Chris Lyttleton (along with Paul Cohen) has been doing intermittent fieldwork in Boten, just across the Chinese border in northern Laos, and this time took me along to see Golden Boten City, the growing hotel-casino complex that sits on 21 sq. km of land leased by a Chinese company from the Lao government for 30 years (with the option of renewing the lease twice) and markets itself as the “most internationally modernized city in lao p.d.r” (sic, from the back page of the Luang Namtha Province tourism magazine). Plans for this large territory include a golf course, a convention centre, and residential real estate.
The concession works on Peking time, accepts only Chinese yuan, and speaks only Chinese (there is some Lao staff, but it is employed largely in cleaning, while those in front-of-house positions have learned some Chinese). Electricity and land telephone lines are from China, and electric sockets adhere to Chinese standards. Even the beer is from Fujian (where the owner comes from), a thousand kilometres away, not Laos. Groups of security guards in uniforms like that of Chinese police, with “特区治安” (Special Region Security) on their jackets, march around in military fashion. “Special Region” is a term applied to Hong Kong and Macau, as well as China’s own special economic zones. The place is a duty free zone, and the merchants who run the shops are from all over China: Fujian, Zhejiang, Sichuan, Hunan, Yunnan. They need no passports to live in the zone: they only have exit permits are valid for a year. The overall Chinese population must exceed one thousand.
But the vision of the “most internationally modernized city” is hardly convincing, even for the Lao croupies we have talked to. For me, the place looks like the mountain resort of Wuyishan in Fujian in the late nineties: a sprawl of throwaway construction already showing its age just two years after opening; a warren of low-end eateries and shops (all Chinese, selling everything from underwear to cigarettes and mobile phones) surrounding the main structures, and a crowd that is squarely within the derogatory category of nongmin, “country hicks,” for a contemporary Chinese urbanite. Nothing like the hip real estate that the yuppies of Peking, Shanghai or even Kunming are saving for these days. Indeed, Golden Boten looks like China’s cast-off clothes, outgrown by about a decade and now dumped across the border and spiced up with a prominent and open availability of prostitution and pornography (the former Chinese, the latter international) that would not be possible in China. My wife, who is from China, described Golden Boten as a “tumor.”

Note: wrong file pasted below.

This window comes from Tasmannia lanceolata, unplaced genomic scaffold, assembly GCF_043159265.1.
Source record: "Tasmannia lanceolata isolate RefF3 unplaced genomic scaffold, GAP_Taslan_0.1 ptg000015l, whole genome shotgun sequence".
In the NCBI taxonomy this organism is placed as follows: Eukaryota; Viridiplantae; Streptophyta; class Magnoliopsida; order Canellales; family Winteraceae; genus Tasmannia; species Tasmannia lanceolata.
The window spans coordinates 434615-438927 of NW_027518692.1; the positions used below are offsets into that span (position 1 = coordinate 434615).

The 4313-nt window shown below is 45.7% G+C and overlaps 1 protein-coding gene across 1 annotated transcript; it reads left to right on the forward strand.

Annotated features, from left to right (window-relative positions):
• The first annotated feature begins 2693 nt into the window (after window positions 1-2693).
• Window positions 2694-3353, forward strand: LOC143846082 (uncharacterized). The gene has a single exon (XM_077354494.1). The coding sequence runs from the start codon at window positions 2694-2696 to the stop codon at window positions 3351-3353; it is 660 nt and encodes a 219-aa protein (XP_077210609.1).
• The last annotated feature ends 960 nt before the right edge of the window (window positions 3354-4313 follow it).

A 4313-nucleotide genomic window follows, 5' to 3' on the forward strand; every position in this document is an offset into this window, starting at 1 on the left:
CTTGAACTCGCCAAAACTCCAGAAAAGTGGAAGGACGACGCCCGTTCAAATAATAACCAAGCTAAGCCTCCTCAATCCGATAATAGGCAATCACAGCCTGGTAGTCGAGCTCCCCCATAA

Boten is an extreme example of a development that has next to nothing to do with the country it happens to be in. It does provide some, by local standards well-paid, jobs to Lao people, but it seems no different from the foreign concessions in China in the early 20th century: everything, including the time zone, is dictated by the foreigners who run it, and they enjoy effective extraterritoriality (apparently, when Chinese nationals are charged with crimes, which are frequent, they are handed over to the Chinese police across the border). It seems that this extraterritoriality is contested and constantly negotiated: Lao police maintains a presence in the enclave, and the concession is a private enterprise that cannot take the support of Chinese authorities for granted. Nonetheless, this is a striking example of the “zones of exception” described by Giorgio Agamben and, following him, by Aihwa Ong as essential for neoliberalism to work, and, it seems, especially rife in the case of China’s development. According to Chinese merchants on the site, more than ten such gambling concessions exist in northern Burma along the Chinese border, currently suffering the effects of China’s restrictions on its citizens’ travel to them, probably reflecting concerns about the uncontrolled outflow of money.